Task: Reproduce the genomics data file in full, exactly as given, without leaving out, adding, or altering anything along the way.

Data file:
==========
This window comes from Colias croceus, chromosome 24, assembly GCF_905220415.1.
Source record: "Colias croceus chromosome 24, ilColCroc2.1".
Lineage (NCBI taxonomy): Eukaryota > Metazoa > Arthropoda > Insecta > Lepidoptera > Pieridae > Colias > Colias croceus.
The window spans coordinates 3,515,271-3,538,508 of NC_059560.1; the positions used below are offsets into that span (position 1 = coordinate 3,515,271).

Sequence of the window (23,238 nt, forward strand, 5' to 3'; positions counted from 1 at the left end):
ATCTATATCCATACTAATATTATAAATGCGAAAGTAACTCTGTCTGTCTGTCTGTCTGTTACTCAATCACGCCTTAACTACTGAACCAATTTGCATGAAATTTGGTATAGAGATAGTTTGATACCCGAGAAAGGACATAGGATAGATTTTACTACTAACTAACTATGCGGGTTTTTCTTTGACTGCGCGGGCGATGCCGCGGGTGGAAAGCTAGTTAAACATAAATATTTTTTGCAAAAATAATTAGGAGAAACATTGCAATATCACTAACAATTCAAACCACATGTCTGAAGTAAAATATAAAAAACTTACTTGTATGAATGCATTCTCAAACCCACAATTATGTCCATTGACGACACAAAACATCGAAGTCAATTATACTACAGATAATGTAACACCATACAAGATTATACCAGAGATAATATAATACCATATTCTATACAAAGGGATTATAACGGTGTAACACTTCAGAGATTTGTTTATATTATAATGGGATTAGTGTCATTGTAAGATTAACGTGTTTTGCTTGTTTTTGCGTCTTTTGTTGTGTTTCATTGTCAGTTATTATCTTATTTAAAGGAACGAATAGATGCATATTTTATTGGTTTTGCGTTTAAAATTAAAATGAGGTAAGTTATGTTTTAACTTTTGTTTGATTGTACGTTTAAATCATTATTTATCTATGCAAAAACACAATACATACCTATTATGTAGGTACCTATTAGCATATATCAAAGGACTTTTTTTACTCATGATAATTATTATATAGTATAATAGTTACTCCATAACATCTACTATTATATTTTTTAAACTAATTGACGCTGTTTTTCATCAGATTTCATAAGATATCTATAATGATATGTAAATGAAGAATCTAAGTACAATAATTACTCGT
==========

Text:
This window comes from Colias croceus, chromosome 24, assembly GCF_905220415.1.
Source record: "Colias croceus chromosome 24, ilColCroc2.1".
Lineage (NCBI taxonomy): Eukaryota > Metazoa > Arthropoda > Insecta > Lepidoptera > Pieridae > Colias > Colias croceus.
The window spans coordinates 3,515,271-3,538,508 of NC_059560.1; the positions used below are offsets into that span (position 1 = coordinate 3,515,271).

Sequence of the window (23,238 nt, forward strand, 5' to 3'; positions counted from 1 at the left end):
ATCTATATCCATACTAATATTATAAATGCGAAAGTAACTCTGTCTGTCTGTCTGTCTGTTACTCAATCACGCCTTAACTACTGAACCAATTTGCATGAAATTTGGTATAGAGATAGTTTGATACCCGAGAAAGGACATAGGATAGATTTTACTACTAACTAACTATGCGGGTTTTTCTTTGACTGCGCGGGCGATGCCGCGGGTGGAAAGCTAGTTAAACATAAATATTTTTTGCAAAAATAATTAGGAGAAACATTGCAATATCACTAACAATTCAAACCACATGTCTGAAGTAAAATATAAAAAACTTACTTGTATGAATGCATTCTCAAACCCACAATTATGTCCATTGACGACACAAAACATCGAAGTCAATTATACTACAGATAATGTAACACCATACAAGATTATACCAGAGATAATATAATACCATATTCTATACAAAGGGATTATAACGGTGTAACACTTCAGAGATTTGTTTATATTATAATGGGATTAGTGTCATTGTAAGATTAACGTGTTTTGCTTGTTTTTGCGTCTTTTGTTGTGTTTCATTGTCAGTTATTATCTTATTTAAAGGAACGAATAGATGCATATTTTATTGGTTTTGCGTTTAAAATTAAAATGAGGTAAGTTATGTTTTAACTTTTGTTTGATTGTACGTTTAAATCATTATTTATCTATGCAAAAACACAATACATACCTATTATGTAGGTACCTATTAGCATATATCAAAGGACTTTTTTTACTCATGATAATTATTATATAGTATAATAGTTACTCCATAACATCTACTATTATATTTTTTAAACTAATTGACGCTGTTTTTCATCAGATTTCATAAGATATCTATAATGATATGTAAATGAAGAATCTAAGTACAATAATTACTCGT